Where It Counts: Huck, Cruz, Walker Lead
The conventional wisdom shows Jeb Bush, Marco Rubio and Rand Paul strongly competing for the Republican presidential nomination. But a close analysis of the latest Quinnipiac University National Poll indicates that with strong elements of the Party's right wing, they perform poorly in comparison to Mike Huckabee, Ted Cruz, Scott Walker and, for now, Ben Carson.
Among all Republican voters, the poll shows Bush, Walker, Rubio, Huckabee and Carson are all tied at 10 percent each while Paul lags at 7 percent and Cruz at 6 percent.
But an analysis of the three key conservative groups that drive the nominating process tells a different story:
The tea party and the evangelicals are the two most important groups in a Republican primary.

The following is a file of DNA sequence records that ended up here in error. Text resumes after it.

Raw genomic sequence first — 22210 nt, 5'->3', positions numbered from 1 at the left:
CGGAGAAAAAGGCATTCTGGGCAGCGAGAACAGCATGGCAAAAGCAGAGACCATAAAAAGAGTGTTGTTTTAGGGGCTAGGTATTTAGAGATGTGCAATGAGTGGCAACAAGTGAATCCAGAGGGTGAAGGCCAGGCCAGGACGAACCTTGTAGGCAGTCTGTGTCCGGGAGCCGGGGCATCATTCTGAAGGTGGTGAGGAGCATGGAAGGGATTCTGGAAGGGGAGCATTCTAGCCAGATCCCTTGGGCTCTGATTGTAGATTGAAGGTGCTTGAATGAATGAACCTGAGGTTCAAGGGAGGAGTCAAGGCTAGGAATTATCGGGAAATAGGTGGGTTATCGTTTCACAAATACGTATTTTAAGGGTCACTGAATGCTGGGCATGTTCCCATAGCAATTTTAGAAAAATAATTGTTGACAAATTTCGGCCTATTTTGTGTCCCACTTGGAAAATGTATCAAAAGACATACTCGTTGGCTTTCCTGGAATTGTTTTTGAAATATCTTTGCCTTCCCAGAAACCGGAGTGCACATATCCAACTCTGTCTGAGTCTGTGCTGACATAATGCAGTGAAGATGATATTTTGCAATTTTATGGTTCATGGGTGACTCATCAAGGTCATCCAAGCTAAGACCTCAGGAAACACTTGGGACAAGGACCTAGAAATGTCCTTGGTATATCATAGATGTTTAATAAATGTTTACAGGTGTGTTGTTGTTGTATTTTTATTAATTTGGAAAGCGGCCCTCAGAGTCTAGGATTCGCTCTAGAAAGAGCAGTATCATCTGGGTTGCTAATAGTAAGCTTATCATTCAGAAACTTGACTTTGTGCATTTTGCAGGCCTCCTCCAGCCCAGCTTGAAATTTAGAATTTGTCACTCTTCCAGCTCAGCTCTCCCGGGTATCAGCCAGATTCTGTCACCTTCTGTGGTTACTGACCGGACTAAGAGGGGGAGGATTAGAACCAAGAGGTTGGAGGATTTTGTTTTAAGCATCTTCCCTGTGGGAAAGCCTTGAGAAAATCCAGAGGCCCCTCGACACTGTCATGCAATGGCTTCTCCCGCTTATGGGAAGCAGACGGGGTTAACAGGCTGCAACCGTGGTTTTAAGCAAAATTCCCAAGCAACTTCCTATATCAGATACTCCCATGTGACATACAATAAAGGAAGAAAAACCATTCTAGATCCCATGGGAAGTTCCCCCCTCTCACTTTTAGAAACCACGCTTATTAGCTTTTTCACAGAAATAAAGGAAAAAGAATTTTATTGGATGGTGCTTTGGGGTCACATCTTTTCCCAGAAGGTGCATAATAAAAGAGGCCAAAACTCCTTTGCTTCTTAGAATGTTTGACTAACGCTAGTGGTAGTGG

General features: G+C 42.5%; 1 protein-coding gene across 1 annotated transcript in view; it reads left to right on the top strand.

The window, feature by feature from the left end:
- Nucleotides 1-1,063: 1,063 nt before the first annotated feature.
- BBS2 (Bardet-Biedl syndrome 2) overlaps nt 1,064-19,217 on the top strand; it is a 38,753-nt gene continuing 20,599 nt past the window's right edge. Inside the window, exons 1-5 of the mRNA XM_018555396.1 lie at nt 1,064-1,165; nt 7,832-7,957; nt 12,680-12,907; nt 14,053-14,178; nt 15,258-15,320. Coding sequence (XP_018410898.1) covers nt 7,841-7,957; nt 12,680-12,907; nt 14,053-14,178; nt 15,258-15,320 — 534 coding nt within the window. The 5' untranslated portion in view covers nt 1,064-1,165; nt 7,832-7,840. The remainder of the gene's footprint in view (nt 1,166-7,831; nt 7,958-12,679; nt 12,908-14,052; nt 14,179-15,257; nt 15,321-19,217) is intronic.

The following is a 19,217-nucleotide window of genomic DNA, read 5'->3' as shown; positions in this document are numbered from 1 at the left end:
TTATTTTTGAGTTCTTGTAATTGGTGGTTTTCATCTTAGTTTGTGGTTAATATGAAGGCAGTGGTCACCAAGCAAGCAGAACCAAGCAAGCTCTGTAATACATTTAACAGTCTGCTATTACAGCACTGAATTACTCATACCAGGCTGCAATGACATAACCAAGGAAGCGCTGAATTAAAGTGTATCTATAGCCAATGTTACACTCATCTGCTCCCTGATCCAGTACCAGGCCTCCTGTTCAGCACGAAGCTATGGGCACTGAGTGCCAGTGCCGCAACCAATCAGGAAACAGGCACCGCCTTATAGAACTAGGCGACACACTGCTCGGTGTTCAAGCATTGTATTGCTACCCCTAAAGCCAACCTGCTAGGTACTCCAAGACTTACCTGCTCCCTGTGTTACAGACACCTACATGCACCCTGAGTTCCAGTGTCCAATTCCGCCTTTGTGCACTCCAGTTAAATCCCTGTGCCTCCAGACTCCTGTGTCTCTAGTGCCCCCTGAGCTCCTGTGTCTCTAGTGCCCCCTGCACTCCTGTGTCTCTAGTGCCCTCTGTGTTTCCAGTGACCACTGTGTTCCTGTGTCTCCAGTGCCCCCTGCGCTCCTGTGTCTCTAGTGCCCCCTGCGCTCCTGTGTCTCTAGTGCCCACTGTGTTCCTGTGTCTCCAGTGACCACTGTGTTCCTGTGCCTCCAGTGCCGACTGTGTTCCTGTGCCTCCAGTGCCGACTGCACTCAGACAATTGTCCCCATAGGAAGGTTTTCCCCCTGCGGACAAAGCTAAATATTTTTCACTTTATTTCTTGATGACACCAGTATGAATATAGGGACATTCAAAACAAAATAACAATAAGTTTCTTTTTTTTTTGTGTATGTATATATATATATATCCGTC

Cruz dominates the tea party field and does well among evangelicals.
By contrast, neither Paul nor Rubio trigger much enthusiasm in either group and do poorly among very conservative voters. Their poor showing among these key groups would seem to indicate that they might find it difficult to motivate their voters.
For Jeb Bush, his tepid showing with evangelicals and tea party backers may not be lethal. His prestige and money will likely even the odds down the road.
The poll begs the question of whether Ben Carson's support is real. Coming in with the top tier among all primary voters and first among very conservative Republicans, indicates a great deal of latent power. Whether he can sustain that is another question. How much of his support is biographic reflecting his celebrity status as a role model/doctor? Can he transfer it to a political context?
We will see, but the poor showing of Rubio and Paul and the strong appeal to staunch conservatives of Huckabee, Cruz and Walker is the real story of this early date in the contest.
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